By Johannah Frisby, American Forests

I grew up in the Twin Cities in Minnesota, which is home to many parks and world class urban forests, including in Minneapolis which is listed as one of the top cities for urban forests. It’s just a 10-minute drive to adventure around Minnehaha Falls and walk to the Mississippi River to find the perfect skipping stones. Known as the “Land of 10,000 Lakes,” my favorite summer pastime was to string up the hammock by the closest lake or share a picnic with friends on the grass. Even in the winter, with inches (often even feet) of snow, trails are easy to find and lakes offer new opportunities for skating and fishing.  

I ended up at a small liberal arts college in central Minnesota. I am spoiled with five lakes, thousands of acres of land and a community that values the gifts of the natural world through the framework of Benedictine values. This lead to a new form of personal development and heightened my affection for the forest. Being able to immerse myself in nature so easily brought to my attention how important and impactful having that access is for individuals and communities.  

The benefits of these greenspaces and urban forests is unparalleled. I didn’t realize until quite recently just how lucky I have been to be surrounded by nature. Forests provide more opportunities than I ever imagined, from stronger and more connected neighborhoods to improved academic performance and mental health. Deciding to major in peace studies, it didn’t take long for an environmental justice focus to fall into place. This has allowed me to study problems such as racial inequities in park systems and policies that ensure environmental protection at local, national, and international levels.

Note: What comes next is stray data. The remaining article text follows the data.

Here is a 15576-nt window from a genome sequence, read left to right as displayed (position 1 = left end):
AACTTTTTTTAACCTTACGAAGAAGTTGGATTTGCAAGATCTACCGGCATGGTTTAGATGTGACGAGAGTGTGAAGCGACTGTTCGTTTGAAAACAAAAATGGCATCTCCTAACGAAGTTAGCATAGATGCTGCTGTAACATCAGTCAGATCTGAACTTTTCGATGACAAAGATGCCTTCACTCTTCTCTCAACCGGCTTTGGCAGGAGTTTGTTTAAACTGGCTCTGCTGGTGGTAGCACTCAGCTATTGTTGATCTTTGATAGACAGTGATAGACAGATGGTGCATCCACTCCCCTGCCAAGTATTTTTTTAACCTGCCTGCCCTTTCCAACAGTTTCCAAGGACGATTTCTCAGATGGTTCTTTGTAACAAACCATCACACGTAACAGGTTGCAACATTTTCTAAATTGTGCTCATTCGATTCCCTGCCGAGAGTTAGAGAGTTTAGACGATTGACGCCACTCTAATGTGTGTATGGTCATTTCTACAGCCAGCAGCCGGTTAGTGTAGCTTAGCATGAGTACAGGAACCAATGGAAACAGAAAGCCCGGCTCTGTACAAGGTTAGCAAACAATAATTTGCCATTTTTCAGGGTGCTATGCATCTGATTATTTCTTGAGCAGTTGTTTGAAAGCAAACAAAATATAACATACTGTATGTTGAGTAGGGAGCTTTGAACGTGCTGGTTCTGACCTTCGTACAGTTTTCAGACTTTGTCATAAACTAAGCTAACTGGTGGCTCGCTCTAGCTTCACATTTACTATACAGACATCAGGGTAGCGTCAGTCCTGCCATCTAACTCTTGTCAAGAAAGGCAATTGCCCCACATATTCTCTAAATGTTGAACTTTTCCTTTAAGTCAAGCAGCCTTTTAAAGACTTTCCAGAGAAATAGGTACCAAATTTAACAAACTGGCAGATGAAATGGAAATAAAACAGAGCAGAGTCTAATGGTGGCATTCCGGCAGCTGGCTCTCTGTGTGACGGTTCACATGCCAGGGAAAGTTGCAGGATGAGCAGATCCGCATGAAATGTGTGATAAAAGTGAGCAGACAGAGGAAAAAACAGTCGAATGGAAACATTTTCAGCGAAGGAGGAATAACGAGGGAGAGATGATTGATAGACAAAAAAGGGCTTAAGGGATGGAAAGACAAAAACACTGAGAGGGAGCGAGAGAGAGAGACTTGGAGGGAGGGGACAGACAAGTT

Finding American Forests felt almost too good to be true. From their passionate mission statement to the admirable work they’ve done in communities and forests around the country and around the world, I knew it was a place I wanted to be; their heavy focus on the importance of urban forests sealed the deal. Even in elementary school in Minneapolis, I was taught the importance of environmental stewardship. Working in the policy department, I can ensure that everyone receives the opportunity to live with and learn from the trees in the same way that I do in my life. Working at American Forests, I can find peace knowing that what I am doing matters.